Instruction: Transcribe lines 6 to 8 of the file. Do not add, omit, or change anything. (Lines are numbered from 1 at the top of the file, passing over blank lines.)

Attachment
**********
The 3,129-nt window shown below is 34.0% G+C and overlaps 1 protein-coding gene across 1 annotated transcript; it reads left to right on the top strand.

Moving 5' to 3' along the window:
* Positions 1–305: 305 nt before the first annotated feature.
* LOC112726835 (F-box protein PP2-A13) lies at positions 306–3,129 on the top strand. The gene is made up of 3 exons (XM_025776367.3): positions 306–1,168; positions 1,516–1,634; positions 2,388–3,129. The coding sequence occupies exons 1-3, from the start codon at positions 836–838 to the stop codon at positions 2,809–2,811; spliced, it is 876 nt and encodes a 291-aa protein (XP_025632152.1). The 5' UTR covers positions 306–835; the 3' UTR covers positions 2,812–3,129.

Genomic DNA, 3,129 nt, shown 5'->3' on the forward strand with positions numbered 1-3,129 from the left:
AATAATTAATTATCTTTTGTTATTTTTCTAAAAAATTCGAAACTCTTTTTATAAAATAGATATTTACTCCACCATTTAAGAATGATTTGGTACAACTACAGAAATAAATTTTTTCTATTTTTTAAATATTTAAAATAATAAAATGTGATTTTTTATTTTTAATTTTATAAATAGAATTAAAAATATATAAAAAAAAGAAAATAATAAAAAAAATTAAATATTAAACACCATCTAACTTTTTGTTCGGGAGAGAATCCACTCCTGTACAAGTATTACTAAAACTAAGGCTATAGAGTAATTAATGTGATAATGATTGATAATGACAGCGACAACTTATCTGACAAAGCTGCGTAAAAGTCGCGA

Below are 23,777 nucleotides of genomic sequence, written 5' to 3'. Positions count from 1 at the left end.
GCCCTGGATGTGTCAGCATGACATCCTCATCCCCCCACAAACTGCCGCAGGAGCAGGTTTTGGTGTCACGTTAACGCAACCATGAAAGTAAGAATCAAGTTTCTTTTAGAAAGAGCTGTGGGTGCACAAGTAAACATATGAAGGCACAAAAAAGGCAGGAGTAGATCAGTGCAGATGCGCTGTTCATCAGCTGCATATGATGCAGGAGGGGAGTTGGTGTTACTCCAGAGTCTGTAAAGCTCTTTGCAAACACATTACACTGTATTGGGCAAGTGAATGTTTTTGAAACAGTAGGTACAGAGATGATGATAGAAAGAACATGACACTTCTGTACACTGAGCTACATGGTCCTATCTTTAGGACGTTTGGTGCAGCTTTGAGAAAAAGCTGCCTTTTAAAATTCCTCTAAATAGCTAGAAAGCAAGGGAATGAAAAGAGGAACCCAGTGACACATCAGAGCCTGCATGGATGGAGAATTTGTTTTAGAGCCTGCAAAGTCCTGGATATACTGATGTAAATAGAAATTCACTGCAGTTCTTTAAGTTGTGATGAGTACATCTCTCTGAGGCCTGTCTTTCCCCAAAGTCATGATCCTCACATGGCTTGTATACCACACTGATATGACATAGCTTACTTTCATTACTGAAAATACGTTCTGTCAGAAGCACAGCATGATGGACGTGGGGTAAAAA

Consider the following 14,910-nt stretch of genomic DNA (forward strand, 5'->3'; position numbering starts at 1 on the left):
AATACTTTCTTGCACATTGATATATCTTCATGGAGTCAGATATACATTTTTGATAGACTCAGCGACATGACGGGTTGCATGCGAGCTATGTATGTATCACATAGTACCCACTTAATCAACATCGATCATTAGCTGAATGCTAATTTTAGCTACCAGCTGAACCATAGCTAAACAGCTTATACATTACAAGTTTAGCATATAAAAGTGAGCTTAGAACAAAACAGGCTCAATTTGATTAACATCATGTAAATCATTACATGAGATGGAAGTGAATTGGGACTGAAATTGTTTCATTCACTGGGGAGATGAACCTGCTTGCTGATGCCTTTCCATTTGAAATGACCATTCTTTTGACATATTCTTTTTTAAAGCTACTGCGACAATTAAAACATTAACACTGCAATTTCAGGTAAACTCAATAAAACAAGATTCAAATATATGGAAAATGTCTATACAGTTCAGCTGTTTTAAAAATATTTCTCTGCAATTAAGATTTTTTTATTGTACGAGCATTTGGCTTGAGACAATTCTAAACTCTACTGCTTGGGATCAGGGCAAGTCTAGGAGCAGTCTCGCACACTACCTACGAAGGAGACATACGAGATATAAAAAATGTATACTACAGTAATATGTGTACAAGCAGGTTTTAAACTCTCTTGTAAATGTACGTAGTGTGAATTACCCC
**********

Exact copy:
AATAATTAATTATCTTTTGTTATTTTTCTAAAAAATTCGAAACTCTTTTTATAAAATAGATATTTACTCCACCATTTAAGAATGATTTGGTACAACTACAGAAATAAATTTTTTCTATTTTTTAAATATTTAAAATAATAAAATGTGATTTTTTATTTTTAATTTTATAAATAGAATTAAAAATATATAAAAAAAAGAAAATAATAAAAAAAATTAAATATTAAACACCATCTAACTTTTTGTTCGGGAGAGAATCCACTCCTGTACAAGTATTACTAAAACTAAGGCTATAGAGTAATTAATGTGATAATGATTGATAATGACAGCGACAACTTATCTGACAAAGCTGCGTAAAAGTCGCGA

Below are 23,777 nucleotides of genomic sequence, written 5' to 3'. Positions count from 1 at the left end.
GCCCTGGATGTGTCAGCATGACATCCTCATCCCCCCACAAACTGCCGCAGGAGCAGGTTTTGGTGTCACGTTAACGCAACCATGAAAGTAAGAATCAAGTTTCTTTTAGAAAGAGCTGTGGGTGCACAAGTAAACATATGAAGGCACAAAAAAGGCAGGAGTAGATCAGTGCAGATGCGCTGTTCATCAGCTGCATATGATGCAGGAGGGGAGTTGGTGTTACTCCAGAGTCTGTAAAGCTCTTTGCAAACACATTACACTGTATTGGGCAAGTGAATGTTTTTGAAACAGTAGGTACAGAGATGATGATAGAAAGAACATGACACTTCTGTACACTGAGCTACATGGTCCTATCTTTAGGACGTTTGGTGCAGCTTTGAGAAAAAGCTGCCTTTTAAAATTCCTCTAAATAGCTAGAAAGCAAGGGAATGAAAAGAGGAACCCAGTGACACATCAGAGCCTGCATGGATGGAGAATTTGTTTTAGAGCCTGCAAAGTCCTGGATATACTGATGTAAATAGAAATTCACTGCAGTTCTTTAAGTTGTGATGAGTACATCTCTCTGAGGCCTGTCTTTCCCCAAAGTCATGATCCTCACATGGCTTGTATACCACACTGATATGACATAGCTTACTTTCATTACTGAAAATACGTTCTGTCAGAAGCACAGCATGATGGACGTGGGGTAAAAA